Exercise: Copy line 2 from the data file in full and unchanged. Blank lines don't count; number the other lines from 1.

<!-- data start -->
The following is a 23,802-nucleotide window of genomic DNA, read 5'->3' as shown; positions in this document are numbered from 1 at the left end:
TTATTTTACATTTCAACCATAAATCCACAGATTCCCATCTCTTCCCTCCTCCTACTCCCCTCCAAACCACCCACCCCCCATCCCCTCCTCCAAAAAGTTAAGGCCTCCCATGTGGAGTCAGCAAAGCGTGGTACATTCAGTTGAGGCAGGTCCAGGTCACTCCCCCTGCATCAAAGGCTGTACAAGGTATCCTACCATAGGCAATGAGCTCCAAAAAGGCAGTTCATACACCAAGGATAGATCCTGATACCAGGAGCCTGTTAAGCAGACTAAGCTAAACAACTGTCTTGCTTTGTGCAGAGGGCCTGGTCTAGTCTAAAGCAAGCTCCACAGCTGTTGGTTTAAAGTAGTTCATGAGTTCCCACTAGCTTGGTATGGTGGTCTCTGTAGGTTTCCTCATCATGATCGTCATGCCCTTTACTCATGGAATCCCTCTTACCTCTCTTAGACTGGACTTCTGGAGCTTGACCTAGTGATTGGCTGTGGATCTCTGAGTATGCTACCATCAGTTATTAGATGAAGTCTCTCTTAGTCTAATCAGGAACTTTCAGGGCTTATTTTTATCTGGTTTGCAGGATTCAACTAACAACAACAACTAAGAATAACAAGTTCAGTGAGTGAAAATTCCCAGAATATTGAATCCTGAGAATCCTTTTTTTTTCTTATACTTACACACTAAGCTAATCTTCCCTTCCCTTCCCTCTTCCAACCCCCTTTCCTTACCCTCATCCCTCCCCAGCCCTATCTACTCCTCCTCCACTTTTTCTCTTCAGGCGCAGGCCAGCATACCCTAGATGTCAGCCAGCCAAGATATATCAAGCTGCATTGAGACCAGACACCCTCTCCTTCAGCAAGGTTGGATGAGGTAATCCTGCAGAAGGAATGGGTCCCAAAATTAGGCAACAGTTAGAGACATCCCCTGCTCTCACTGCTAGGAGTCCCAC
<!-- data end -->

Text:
TTATTTTACATTTCAACCATAAATCCACAGATTCCCATCTCTTCCCTCCTCCTACTCCCCTCCAAACCACCCACCCCCCATCCCCTCCTCCAAAAAGTTAAGGCCTCCCATGTGGAGTCAGCAAAGCGTGGTACATTCAGTTGAGGCAGGTCCAGGTCACTCCCCCTGCATCAAAGGCTGTACAAGGTATCCTACCATAGGCAATGAGCTCCAAAAAGGCAGTTCATACACCAAGGATAGATCCTGATACCAGGAGCCTGTTAAGCAGACTAAGCTAAACAACTGTCTTGCTTTGTGCAGAGGGCCTGGTCTAGTCTAAAGCAAGCTCCACAGCTGTTGGTTTAAAGTAGTTCATGAGTTCCCACTAGCTTGGTATGGTGGTCTCTGTAGGTTTCCTCATCATGATCGTCATGCCCTTTACTCATGGAATCCCTCTTACCTCTCTTAGACTGGACTTCTGGAGCTTGACCTAGTGATTGGCTGTGGATCTCTGAGTATGCTACCATCAGTTATTAGATGAAGTCTCTCTTAGTCTAATCAGGAACTTTCAGGGCTTATTTTTATCTGGTTTGCAGGATTCAACTAACAACAACAACTAAGAATAACAAGTTCAGTGAGTGAAAATTCCCAGAATATTGAATCCTGAGAATCCTTTTTTTTTCTTATACTTACACACTAAGCTAATCTTCCCTTCCCTTCCCTCTTCCAACCCCCTTTCCTTACCCTCATCCCTCCCCAGCCCTATCTACTCCTCCTCCACTTTTTCTCTTCAGGCGCAGGCCAGCATACCCTAGATGTCAGCCAGCCAAGATATATCAAGCTGCATTGAGACCAGACACCCTCTCCTTCAGCAAGGTTGGATGAGGTAATCCTGCAGAAGGAATGGGTCCCAAAATTAGGCAACAGTTAGAGACATCCCCTGCTCTCACTGCTAGGAGTCCCAC